It’s spring and time to clean – but don't forget your oven. It might look fine from the outside when the door’s shut, but inside some ovens can be greasy, grimy and very unhygienic.

[Read more: Tumble dryer fires: 10 ways to make sure your appliance is safe to use]

You could, of course, pay a professional company to come and clean your oven, with prices for a single oven at around £50.

But if you want to save money and are happy to use a little elbow grease, try some of these tips to end up with a gleaming oven – and vow to keep on top of it in future!

1. Make your own cleaning products

Mix half a cup of bicarbonate of soda or baking soda (note - not baking powder) with about three tablespoons of water to make a spreadable paste. Take all racks and trays out of the oven and coat the insides with the paste, avoiding the heating elements. 

Leave the paste on for at least 12 hours or overnight. Meanwhile, clean your oven racks either with your usual cleaning products (giving them a good rinse afterwards), or by soaking them for a few hours in hot water and dishwasher powder in the sink or bath.

After the 12 hours have passed, wipe out the dried bicarb paste in the oven with a damp cloth and use a spatula or a spoon to prise off the really tough bits. Then put some white vinegar in a spray bottle and spray everywhere you can still see bicarb residue. The vinegar will foam slightly, then wipe it away with a damp cloth and repeat if necessary before replacing your lovely clean oven racks.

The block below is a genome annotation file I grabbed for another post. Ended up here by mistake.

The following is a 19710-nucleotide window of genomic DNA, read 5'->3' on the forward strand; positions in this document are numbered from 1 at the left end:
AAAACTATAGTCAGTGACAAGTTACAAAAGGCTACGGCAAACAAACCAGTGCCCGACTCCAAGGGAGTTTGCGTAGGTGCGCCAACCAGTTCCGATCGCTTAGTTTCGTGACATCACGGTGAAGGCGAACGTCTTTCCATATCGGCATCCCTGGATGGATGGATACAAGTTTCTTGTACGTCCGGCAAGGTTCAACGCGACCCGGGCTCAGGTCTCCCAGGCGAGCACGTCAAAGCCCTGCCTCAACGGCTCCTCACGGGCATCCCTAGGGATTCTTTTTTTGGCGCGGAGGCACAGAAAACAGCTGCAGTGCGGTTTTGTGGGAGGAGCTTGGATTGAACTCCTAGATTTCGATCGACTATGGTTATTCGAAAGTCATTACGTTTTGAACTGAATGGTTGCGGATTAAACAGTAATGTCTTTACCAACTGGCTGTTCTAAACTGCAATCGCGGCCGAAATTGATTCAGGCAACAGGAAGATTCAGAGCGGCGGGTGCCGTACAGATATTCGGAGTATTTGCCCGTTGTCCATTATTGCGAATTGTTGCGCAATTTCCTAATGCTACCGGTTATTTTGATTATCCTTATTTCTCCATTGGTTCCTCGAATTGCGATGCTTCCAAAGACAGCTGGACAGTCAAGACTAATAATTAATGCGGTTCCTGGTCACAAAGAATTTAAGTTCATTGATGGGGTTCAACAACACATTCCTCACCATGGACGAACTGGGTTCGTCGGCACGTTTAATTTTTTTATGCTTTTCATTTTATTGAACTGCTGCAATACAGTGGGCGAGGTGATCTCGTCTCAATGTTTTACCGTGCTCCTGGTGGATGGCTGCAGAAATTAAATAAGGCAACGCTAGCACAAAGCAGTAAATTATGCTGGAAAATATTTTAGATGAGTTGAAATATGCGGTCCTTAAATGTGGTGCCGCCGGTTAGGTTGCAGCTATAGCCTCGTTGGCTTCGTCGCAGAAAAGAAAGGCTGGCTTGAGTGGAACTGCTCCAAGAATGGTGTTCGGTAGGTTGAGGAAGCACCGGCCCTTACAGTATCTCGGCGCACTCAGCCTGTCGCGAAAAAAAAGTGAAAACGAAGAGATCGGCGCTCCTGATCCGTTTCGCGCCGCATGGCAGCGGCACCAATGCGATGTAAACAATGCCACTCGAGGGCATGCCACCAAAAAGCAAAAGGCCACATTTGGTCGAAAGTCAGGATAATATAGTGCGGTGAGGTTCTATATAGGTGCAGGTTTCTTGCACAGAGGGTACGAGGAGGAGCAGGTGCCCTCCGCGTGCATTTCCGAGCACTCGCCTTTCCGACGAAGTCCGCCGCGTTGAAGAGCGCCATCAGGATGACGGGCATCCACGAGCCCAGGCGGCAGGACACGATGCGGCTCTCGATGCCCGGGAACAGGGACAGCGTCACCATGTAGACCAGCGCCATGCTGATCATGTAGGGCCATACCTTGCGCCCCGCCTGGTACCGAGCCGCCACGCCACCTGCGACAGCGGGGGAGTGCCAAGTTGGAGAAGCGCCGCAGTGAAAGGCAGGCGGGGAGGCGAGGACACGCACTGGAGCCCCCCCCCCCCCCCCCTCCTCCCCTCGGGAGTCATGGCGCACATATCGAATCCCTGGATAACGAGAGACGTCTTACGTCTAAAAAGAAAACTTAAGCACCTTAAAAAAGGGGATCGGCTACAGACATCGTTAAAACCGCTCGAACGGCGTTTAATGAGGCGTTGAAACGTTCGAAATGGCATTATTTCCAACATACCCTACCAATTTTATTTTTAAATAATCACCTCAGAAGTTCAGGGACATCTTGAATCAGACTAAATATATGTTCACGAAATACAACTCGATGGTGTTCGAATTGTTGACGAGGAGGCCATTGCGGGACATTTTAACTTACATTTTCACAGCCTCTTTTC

[Read more: How to clean with bicarbonate of soda]

2. Buy oven cleaner

Use a shop-bought oven cleaner, let it soak in as instructed and then scrub out. Make sure the kitchen is well-ventilated during the cleaning process, and wear rubber gloves.

3. For an electric oven, use ammonia

For electric ovens only (this method is unsafe in gas ovens), briefly warm the oven to 150°F (65°C), and then turn it off before placing a bowl containing half a cup of ammonia on the top shelf and a large pan of boiling water on the bottom.

Close the door and leave the pan and bowl in there overnight. Remove them the next day and let the oven air a bit before wiping it with ammonia and a little dishwashing liquid diluted in a bowl of warm water.

4. Clear out the grime

If you're lucky enough to have a self-cleaning oven, you'll still need to get the grimy residue out after it's finished. Instead of using paper towels, just crumple up some moistened newspaper sheets and use them to wipe the inside.

5. Stop stains baking on

When food spills in your oven, don't let it bake on and cool. Instead, throw some salt on it while it's still liquid, and then, when the oven cools, you’ll be able to easily wipe up the spill with a cloth. Use the same technique for spills on the hob.

6. Use vinegar

For less grimy ovens, use a solution of white vinegar and water to wipe the inside.

What's the best way you've found to clean your oven? Tell us in the Comments section below.